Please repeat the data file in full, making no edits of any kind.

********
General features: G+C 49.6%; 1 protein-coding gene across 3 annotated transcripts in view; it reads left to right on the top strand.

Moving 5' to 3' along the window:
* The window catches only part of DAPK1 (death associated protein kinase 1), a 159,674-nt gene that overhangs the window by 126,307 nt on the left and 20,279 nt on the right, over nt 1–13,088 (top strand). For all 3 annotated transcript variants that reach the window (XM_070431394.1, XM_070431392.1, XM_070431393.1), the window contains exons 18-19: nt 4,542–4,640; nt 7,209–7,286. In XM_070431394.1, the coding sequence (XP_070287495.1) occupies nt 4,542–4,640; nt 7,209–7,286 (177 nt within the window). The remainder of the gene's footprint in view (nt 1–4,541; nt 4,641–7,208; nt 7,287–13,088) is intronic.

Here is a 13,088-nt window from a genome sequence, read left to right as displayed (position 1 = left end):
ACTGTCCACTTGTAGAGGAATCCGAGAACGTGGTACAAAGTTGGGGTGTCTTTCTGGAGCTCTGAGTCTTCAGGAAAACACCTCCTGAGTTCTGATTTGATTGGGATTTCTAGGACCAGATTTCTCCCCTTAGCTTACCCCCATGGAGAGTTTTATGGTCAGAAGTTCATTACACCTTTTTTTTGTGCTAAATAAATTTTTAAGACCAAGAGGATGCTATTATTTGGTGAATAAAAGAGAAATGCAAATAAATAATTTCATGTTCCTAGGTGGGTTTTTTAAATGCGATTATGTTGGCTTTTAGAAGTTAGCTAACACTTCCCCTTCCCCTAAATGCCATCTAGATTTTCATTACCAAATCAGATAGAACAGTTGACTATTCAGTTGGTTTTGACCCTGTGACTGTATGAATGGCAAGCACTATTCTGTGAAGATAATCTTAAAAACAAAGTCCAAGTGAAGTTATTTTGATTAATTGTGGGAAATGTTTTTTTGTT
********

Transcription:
General features: G+C 49.6%; 1 protein-coding gene across 3 annotated transcripts in view; it reads left to right on the top strand.

Moving 5' to 3' along the window:
* The window catches only part of DAPK1 (death associated protein kinase 1), a 159,674-nt gene that overhangs the window by 126,307 nt on the left and 20,279 nt on the right, over nt 1–13,088 (top strand). For all 3 annotated transcript variants that reach the window (XM_070431394.1, XM_070431392.1, XM_070431393.1), the window contains exons 18-19: nt 4,542–4,640; nt 7,209–7,286. In XM_070431394.1, the coding sequence (XP_070287495.1) occupies nt 4,542–4,640; nt 7,209–7,286 (177 nt within the window). The remainder of the gene's footprint in view (nt 1–4,541; nt 4,641–7,208; nt 7,287–13,088) is intronic.

Here is a 13,088-nt window from a genome sequence, read left to right as displayed (position 1 = left end):
ACTGTCCACTTGTAGAGGAATCCGAGAACGTGGTACAAAGTTGGGGTGTCTTTCTGGAGCTCTGAGTCTTCAGGAAAACACCTCCTGAGTTCTGATTTGATTGGGATTTCTAGGACCAGATTTCTCCCCTTAGCTTACCCCCATGGAGAGTTTTATGGTCAGAAGTTCATTACACCTTTTTTTTGTGCTAAATAAATTTTTAAGACCAAGAGGATGCTATTATTTGGTGAATAAAAGAGAAATGCAAATAAATAATTTCATGTTCCTAGGTGGGTTTTTTAAATGCGATTATGTTGGCTTTTAGAAGTTAGCTAACACTTCCCCTTCCCCTAAATGCCATCTAGATTTTCATTACCAAATCAGATAGAACAGTTGACTATTCAGTTGGTTTTGACCCTGTGACTGTATGAATGGCAAGCACTATTCTGTGAAGATAATCTTAAAAACAAAGTCCAAGTGAAGTTATTTTGATTAATTGTGGGAAATGTTTTTTTGTT